Film is where I began; Rhythm & Hues to be precise. VFX back then was movie-to-movie gigs, so you became acquainted with a lot of studios. Every studio challenged me, taught me something new, exposed weaknesses, but also highlighted potential. The skill set needed to created live-action, realistic VFX differs so much from hyper-stylized animated characters….but through my career, I developed the ability to rig both.

Movies

Just a Few Highlights

Film is where I began; Rhythm & Hues to be precise. VFX back then was movie-to-movie gigs, so you became acquainted with a lot of studios. Every studio challenged me, taught me something new, exposed weaknesses, but also highlighted potential. The skill set needed to created live-action, realistic VFX differs so much from hyper-stylized animated characters….but through my career, I developed the ability to rig both.

Of the movies I've worked on, I chose to highlight these three because of their role in developing my VFX career. Narnia was my introduction to Hollywood film industry, Journey allowed me to explore various branches of animation, and Dreamworks was my first fully animated Hollywood production.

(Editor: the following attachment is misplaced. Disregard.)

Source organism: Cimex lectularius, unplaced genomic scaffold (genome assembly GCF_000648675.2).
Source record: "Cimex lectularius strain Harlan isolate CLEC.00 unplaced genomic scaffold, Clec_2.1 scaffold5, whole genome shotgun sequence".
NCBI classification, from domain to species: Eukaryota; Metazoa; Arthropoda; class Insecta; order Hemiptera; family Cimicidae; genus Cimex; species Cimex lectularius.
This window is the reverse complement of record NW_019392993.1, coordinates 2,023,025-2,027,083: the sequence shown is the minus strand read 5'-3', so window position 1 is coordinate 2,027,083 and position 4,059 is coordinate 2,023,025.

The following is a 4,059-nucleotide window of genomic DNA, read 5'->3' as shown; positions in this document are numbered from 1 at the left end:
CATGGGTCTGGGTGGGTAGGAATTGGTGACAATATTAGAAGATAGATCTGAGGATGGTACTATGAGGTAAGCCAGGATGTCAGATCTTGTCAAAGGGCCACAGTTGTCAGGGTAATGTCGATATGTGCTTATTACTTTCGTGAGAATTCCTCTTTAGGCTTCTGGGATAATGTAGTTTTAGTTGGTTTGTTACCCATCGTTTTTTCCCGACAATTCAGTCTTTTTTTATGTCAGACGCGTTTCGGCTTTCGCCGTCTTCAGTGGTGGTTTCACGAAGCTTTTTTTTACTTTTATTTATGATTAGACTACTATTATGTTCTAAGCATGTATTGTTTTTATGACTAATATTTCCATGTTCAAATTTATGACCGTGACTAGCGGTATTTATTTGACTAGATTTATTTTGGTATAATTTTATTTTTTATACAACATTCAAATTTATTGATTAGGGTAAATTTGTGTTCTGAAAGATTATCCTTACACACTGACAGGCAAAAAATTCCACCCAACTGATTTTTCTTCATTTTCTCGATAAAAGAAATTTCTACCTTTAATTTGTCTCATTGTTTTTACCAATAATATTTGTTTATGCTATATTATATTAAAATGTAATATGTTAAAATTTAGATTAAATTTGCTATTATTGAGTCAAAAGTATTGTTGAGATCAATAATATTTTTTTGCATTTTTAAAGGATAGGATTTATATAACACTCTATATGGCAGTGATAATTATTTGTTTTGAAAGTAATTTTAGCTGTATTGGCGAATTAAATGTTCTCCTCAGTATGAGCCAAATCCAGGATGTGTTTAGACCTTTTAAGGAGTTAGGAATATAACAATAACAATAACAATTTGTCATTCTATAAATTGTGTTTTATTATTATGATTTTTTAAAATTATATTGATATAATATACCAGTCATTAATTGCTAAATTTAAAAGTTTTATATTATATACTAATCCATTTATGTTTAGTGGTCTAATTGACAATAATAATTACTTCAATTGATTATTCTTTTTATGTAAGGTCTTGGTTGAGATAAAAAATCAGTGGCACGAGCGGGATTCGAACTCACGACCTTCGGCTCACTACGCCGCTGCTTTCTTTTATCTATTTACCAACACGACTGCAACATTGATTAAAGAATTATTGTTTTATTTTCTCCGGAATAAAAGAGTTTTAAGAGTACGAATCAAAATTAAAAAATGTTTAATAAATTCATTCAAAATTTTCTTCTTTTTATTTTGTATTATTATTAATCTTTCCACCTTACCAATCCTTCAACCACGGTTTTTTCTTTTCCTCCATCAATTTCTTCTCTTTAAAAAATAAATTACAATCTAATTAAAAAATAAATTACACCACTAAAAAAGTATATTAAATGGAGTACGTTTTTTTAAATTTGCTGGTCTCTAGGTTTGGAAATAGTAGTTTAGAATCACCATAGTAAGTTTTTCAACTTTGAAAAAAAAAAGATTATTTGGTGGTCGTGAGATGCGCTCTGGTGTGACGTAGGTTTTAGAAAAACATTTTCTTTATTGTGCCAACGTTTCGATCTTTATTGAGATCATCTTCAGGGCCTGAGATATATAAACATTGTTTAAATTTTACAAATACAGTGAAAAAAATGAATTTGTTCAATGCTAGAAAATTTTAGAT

Rhythm & Hues was my first gig in a true Hollywood studio. There was high anticipation for the first Narnia film, and I was fortunate to be recruited fresh out of college. Though my part was small, the shots were impressive. Overall, my time at Rhythm & Hues helped me to get my bearing and decide where I wanted to focus. By the time Narnia was released, I had thoroughly determined that hair/fur/cloth was not where I wanted to dedicate my career.

Journey was a unique experience for me as an artist. I was hired on as previz, which completely changed my artistic priorities. People, venus flytraps, and dinosaurs needed to be rigged efficiently, but it didn't need nearly the same realistic depth. I was able to explore pacing, composition, animation, and lighting. I quite enjoyed previz, but my next few movies established me as a rigger. It was time to specialize.

I was a pretty solid rigger when I came to Dreamworks, but the company was adamant their proprietary rigging system was superior to Maya. Learning an undocumented software in an unfamiliar language was not easy. Consequently, I didn't start as a lead rigger. In fact, my first movie at Dreamworks was How to Train Your Dragon. Remember that scene when Hiccup first establishes his bond with Toothless by luring him out with a fish? It's one of the most marketed and memorable scenes of the movie. I rigged the fish.

But time, experience, and hard-work helped me progress. By the time Kung Fu Panda 2 came along I was the rigger for Monkey and a variety of background characters.